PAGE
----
Lowe's, Oracle, American Airlines: Stocks That Defined the Week
By Francesca Fontana
Americans are turning into fixer-uppers during the pandemic as
they spend less on vacations and gyms, giving Lowe's and Home Depot
a boost. Revenue surged at the home-improvement retailers as sales
to do-it-yourself consumers outpaced demand from professional
contractors. The DIY trend played to Lowe's advantage in the
quarter, as it relies less on sales to contractors than Home Depot
does. Lowe's shares added 0.2% Wednesday.
The McFight between the fast-food-food giant and its former boss
escalated this week when former Chief Executive Officer Steve
Easterbrook said his former employer had information about his
relationships with other employees when it negotiated his
multimillion-dollar severance package. McDonald's sued Mr.
Easterbrook on Aug. 10, saying he lied to investigators and its
board to cover up those relationships to secure the payout.
McDonald's has taken the unusual move of seeking to claw back Mr.
Easterbrook's severance in court after firing him in November,
exposing the company and its board to a rare public fight over
compensation awarded to a former executive. McDonald's shares rose
A company with close ties to the White House is President
Trump's new favorite bidder for TikTok. Oracle has entered the
running to buy the U.S. operations of TikTok, adding a fresh
wrinkle to the bidding for the Chinese-owned video-sharing app, and
the president offered his endorsement Tuesday. TikTok's owner,
ByteDance Ltd., is facing a fall deadline from the Trump
administration to divest itself of its U.S. operations. Oracle has
closer ties to the White House than most other parties involved in
the bidding. Larry Ellison, the company's co-founder, chairman and
largest shareholder, earlier this year threw a fundraiser at his
house for the president. Oracle shares gained 2.2% Tuesday.
Apple became the first U.S. public company to join the $2
trillion club. It surpassed that market value for the first time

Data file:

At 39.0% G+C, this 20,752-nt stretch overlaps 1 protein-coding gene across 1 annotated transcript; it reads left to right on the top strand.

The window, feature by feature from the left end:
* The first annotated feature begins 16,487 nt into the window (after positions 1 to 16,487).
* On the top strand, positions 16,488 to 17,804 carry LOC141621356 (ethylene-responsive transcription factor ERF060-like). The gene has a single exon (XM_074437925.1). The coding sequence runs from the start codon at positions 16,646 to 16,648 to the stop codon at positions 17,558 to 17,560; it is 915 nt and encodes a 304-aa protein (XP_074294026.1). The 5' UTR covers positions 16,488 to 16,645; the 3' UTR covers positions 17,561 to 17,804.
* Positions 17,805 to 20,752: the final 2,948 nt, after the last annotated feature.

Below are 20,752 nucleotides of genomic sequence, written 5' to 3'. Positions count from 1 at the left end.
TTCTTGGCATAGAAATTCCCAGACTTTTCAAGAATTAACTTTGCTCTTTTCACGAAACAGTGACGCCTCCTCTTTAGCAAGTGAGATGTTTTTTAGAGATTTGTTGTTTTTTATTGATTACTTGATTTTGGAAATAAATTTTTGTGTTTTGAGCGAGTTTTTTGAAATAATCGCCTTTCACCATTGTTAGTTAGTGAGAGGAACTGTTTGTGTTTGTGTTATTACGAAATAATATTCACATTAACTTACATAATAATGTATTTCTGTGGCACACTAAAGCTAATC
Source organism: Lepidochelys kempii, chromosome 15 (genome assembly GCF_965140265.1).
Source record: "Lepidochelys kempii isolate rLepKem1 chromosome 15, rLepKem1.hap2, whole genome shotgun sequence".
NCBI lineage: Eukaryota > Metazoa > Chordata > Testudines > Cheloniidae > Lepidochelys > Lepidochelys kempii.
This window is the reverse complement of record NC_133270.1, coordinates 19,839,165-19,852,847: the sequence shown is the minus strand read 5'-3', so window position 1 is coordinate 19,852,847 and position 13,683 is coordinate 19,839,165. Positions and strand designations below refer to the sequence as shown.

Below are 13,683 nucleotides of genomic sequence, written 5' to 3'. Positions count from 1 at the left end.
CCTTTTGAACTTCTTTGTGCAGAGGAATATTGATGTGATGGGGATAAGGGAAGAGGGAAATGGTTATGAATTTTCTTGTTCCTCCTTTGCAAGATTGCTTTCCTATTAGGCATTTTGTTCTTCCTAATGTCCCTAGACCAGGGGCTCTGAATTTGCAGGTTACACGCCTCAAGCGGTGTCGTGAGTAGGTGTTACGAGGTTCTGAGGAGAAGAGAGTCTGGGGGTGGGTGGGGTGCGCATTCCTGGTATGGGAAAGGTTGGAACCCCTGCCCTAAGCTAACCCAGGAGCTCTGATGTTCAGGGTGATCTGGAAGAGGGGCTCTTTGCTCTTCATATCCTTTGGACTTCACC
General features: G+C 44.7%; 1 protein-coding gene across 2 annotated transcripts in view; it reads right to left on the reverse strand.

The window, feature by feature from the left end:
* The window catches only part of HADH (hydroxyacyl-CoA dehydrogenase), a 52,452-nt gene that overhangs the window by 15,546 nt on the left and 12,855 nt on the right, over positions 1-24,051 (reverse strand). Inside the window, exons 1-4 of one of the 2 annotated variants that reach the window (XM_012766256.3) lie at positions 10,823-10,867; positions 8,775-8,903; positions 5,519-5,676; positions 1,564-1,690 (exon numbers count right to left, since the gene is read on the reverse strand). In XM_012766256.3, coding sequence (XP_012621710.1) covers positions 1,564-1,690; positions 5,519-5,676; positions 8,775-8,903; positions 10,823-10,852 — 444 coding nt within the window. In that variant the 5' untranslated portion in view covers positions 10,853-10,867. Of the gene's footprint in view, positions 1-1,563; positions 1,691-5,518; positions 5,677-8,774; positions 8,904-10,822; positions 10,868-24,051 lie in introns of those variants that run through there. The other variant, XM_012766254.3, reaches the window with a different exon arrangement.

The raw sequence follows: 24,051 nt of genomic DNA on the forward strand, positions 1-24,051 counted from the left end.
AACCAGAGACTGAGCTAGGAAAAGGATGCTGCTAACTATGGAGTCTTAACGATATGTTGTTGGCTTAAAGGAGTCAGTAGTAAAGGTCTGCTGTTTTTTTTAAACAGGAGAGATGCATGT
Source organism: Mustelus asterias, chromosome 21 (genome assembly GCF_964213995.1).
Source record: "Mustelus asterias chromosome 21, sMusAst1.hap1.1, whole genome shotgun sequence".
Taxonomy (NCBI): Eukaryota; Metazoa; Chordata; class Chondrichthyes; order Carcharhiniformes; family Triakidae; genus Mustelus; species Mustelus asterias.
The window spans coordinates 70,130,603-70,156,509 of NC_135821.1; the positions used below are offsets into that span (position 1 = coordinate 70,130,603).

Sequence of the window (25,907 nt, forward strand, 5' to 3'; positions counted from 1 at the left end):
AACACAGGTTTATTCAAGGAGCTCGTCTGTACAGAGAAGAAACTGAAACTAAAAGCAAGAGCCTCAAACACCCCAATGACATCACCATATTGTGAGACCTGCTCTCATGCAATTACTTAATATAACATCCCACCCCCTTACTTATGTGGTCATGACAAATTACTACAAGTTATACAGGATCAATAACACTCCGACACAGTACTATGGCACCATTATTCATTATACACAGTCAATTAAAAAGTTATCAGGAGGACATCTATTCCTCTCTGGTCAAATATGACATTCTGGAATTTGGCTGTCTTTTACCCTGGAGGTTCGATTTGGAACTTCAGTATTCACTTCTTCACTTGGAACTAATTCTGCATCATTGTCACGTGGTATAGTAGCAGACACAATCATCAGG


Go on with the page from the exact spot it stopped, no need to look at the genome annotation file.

Wednesday, highlighting the iPhone maker's commanding role in the
world economy. The stock has more than doubled from its March 23
low, boosted by steady demand for the company's devices and
better-than-feared results in its core iPhone business as millions
of Americans work from home. The milestone is the latest for Apple
under Chief Executive Tim Cook, who succeeded late co-founder and
product inventor Steve Jobs in 2011. Shares of Apple rose as much
as 1.4% to $468.65, eclipsing the $467.77 mark needed to reach the
milestone, and ended up 0.1% Wednesday.
Target hit the bull's-eye during this pandemic. The big-box
retailer reported the strongest quarterly sales growth in its
history on Wednesday, citing broad gains across categories such as
food, electronics and home goods and a rebound in clothing sales.
The pandemic has boosted the fortunes of big U.S. chains like
Target that were able to stay open and feed America's basic needs.
The company has benefited as coronavirus concerns fueled demand for
services that let shoppers pick up goods in parking lots or skip
trips to the store. Target also sells groceries and other household
staples that have been in demand as Americans cook and clean more
in their homes. Target shares jumped 13% Wednesday.
American Airlines Group Inc.
It just got more difficult to fly from here to there if you live
in certain parts of the U.S. American Airlines said it would stop
flights to 15 cities once the federal aid for airlines expires in
October, an announcement that could escalate pressure on lawmakers
to extend another round of aid. The $25 billion bailout required
airlines to maintain a certain level of flying to cities in their
networks so that no city was cut off entirely. The cuts will affect
airports in cities including New Haven, Conn., and Stillwater,
Okla.; some aren't served by any other airline. American struck the
cities from its schedule from Oct. 7 through Nov. 3, saying it was
the first step in re-evaluating its network in the coming weeks.
American Airlines shares fell 1.4% Thursday.
You're still able to get a Lyft in California -- for now. A
state appeals court on Thursday paused a lower-court ruling that
required the ride-hailing company and its rival Uber Technologies
Inc. to reclassify their drivers as employees. The reprieve means
both companies can continue operating while they fight a
high-stakes legal battle with their home state. California sued
Lyft and Uber in May for allegedly violating the law, which would
require the companies to treat workers as employees rather than
independent contractors. As employees, drivers would be eligible
for sick days and other benefits, issues that have become more
pressing during the coronavirus pandemic. The San Francisco
companies have argued that they are technology platforms, not
transportation companies, so the drivers aren't part of their usual
course of business. Lyft shares gained 5.8% Thursday.
Write to Francesca Fontana at email@example.com
(END) Dow Jones Newswires
August 21, 2020 19:19 ET (23:19 GMT)
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